Birgit Nilsson, one of the supreme dramatic sopranos of the twentieth century, was born on May 17, 1918, on a farm in the town of Vastra Karup in southern Sweden.

She made her operatic debut on October 9, 1946, as Agathe in Der Freischütz, with only 3 days notice. The following year she made a notable debut at the Stockholm Royal Opera as Lady Macbeth. In 1951 she excited the Glyndebourne Festival as Elettra in Mozart's Idomeneo. It was in Munich during the 1954-55 season that she first sang the Ring Brünnhildes, and during the same season she sang her first Salome. During the next two decades, she sang Elsa, Sieglinde, Elisabeth, Isolde, and Senta, as well as Aida, Turandot, and Leonore in Beethoven's Fidelio.

Ms. Nilsson was highly regarded for her interpretations of Elektra and Barak's Wife in Die Frau
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. Her important Italian roles included Tosca and Amelia in Un ballo in maschera as well as Aida and Turandot. She sang at all of the major opera centers of the world including Bayreuth and New York as well as Tokyo, Paris, Buenos Aires, Chicago, San Francisco, Vienna, and Hamburg. She also sang Turandot in Moscow with the Teatro alla Scala. When she was 62, her performance of Strauss' Elektra was videotaped at the Metropolitan Opera House and broadcast around the world.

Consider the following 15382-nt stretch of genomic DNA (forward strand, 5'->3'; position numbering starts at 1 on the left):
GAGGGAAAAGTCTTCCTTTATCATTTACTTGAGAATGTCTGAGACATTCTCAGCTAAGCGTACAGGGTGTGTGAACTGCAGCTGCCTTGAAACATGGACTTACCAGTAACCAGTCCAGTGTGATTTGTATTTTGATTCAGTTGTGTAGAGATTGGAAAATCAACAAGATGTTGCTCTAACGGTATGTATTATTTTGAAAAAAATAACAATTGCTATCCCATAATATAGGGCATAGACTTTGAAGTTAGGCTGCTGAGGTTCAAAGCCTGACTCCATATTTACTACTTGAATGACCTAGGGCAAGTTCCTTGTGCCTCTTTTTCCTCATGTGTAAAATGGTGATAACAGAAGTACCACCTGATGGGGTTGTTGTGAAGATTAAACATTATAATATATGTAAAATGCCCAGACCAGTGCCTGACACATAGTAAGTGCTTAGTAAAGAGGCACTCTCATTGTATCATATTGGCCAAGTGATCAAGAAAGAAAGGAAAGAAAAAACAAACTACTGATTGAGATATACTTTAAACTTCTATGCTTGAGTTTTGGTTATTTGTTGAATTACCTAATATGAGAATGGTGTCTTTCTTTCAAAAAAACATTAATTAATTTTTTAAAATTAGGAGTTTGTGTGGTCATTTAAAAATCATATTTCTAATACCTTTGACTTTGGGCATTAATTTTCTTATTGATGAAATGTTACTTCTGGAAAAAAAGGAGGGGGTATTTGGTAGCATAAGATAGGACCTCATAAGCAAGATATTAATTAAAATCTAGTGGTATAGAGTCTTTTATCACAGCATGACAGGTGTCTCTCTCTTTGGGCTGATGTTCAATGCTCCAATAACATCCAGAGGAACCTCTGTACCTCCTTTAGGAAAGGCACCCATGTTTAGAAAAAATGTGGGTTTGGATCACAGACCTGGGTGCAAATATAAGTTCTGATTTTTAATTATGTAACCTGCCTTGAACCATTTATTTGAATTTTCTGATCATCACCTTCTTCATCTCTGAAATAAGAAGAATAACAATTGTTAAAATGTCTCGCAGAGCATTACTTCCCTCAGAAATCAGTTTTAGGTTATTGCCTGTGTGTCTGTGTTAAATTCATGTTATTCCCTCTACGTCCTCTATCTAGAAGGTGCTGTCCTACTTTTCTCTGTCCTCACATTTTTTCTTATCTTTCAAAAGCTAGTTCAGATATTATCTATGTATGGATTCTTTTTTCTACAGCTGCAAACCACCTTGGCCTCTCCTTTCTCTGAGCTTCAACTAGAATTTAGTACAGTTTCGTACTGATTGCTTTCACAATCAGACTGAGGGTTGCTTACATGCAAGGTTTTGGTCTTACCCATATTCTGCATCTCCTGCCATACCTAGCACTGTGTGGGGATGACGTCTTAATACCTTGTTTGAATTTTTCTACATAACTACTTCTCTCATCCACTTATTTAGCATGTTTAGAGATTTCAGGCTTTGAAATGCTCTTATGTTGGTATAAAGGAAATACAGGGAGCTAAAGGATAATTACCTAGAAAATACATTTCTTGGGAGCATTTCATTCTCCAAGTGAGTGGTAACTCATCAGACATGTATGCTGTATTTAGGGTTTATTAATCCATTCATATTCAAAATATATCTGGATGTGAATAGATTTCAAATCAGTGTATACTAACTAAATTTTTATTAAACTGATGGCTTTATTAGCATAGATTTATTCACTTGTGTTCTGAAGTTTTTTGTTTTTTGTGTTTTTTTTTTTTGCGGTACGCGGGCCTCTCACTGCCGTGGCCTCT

In addition to her full schedule of opera performances, Ms. Nilsson also gave recitals at the major music centers of Europe and North America, as well as tours of Australia and Japan. Her recital programs concentrated on German and Scandinavian songs, and often included light favorites such as "I Could Have Danced All Night" as encores.

In 1954 Ms. Nilsson was named "Hofsängerin" (Swedish Royal Court Singer), and in 1960 was made a Life Member of the Swedish Music Academy. In 1981, she was the first woman in more than 200 years to be awarded the Medal "Illis quorum meruere labores" by the Swedish government. Ms. Nilsson married Dr. Bertil Niklasson in 1948.

Her autobiography, Mina Minnesbilder, was published in Stockholm in 1977; the English translation, La Nilsson: My Life in Opera was released in 2007. She retired in 1984 to her childhood home in southern Sweden, and died on December 25, 2005. The Birgit Nilsson Foundation, which she personally funded, awards a prize of one million dollars every few years to a singer, conductor, or opera house for a specific production.

It has been noted that the voice of Brigit Nilsson was brilliant, “like a laser beam that cut through the orchestra.” Certainly, as long as the operas of Wagner are performed, the voice of Birgit Nilsson will be remembered and cherished. Happily all of her important roles have been preserved on recordings, including two versions of her Turandot, with Björling and Corelli as her Calafs, for RCA and EMI.